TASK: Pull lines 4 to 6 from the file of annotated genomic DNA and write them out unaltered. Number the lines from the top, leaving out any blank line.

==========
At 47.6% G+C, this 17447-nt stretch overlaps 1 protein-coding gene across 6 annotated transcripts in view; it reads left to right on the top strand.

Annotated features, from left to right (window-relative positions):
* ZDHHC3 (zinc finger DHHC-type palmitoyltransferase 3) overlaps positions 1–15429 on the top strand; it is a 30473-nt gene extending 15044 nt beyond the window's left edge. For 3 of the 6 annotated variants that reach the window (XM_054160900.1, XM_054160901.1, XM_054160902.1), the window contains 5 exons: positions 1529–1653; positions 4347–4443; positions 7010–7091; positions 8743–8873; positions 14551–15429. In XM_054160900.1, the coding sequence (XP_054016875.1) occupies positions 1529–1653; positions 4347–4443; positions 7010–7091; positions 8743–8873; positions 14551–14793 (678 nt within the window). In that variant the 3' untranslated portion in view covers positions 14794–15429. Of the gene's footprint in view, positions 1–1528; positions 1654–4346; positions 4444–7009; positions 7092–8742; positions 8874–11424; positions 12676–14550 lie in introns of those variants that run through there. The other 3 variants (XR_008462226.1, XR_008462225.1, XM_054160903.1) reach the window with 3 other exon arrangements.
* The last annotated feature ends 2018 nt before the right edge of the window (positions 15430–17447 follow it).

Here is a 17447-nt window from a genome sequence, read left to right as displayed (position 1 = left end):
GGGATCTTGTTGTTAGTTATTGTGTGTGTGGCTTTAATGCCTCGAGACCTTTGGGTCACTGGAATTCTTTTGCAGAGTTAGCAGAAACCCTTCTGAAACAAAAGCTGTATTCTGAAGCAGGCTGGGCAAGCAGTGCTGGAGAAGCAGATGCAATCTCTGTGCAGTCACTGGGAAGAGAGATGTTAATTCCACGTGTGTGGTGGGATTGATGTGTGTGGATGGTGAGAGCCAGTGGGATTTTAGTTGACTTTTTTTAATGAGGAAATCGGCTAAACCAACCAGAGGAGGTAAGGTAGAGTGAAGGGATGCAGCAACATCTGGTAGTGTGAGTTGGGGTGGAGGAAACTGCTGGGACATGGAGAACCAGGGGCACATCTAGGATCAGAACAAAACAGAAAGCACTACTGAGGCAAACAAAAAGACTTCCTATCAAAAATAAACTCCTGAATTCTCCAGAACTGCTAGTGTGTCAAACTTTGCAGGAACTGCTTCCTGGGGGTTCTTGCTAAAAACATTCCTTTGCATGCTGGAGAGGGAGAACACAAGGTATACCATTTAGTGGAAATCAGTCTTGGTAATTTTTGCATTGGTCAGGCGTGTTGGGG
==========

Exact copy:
* The last annotated feature ends 2018 nt before the right edge of the window (positions 15430–17447 follow it).

Here is a 17447-nt window from a genome sequence, read left to right as displayed (position 1 = left end):
GGGATCTTGTTGTTAGTTATTGTGTGTGTGGCTTTAATGCCTCGAGACCTTTGGGTCACTGGAATTCTTTTGCAGAGTTAGCAGAAACCCTTCTGAAACAAAAGCTGTATTCTGAAGCAGGCTGGGCAAGCAGTGCTGGAGAAGCAGATGCAATCTCTGTGCAGTCACTGGGAAGAGAGATGTTAATTCCACGTGTGTGGTGGGATTGATGTGTGTGGATGGTGAGAGCCAGTGGGATTTTAGTTGACTTTTTTTAATGAGGAAATCGGCTAAACCAACCAGAGGAGGTAAGGTAGAGTGAAGGGATGCAGCAACATCTGGTAGTGTGAGTTGGGGTGGAGGAAACTGCTGGGACATGGAGAACCAGGGGCACATCTAGGATCAGAACAAAACAGAAAGCACTACTGAGGCAAACAAAAAGACTTCCTATCAAAAATAAACTCCTGAATTCTCCAGAACTGCTAGTGTGTCAAACTTTGCAGGAACTGCTTCCTGGGGGTTCTTGCTAAAAACATTCCTTTGCATGCTGGAGAGGGAGAACACAAGGTATACCATTTAGTGGAAATCAGTCTTGGTAATTTTTGCATTGGTCAGGCGTGTTGGGG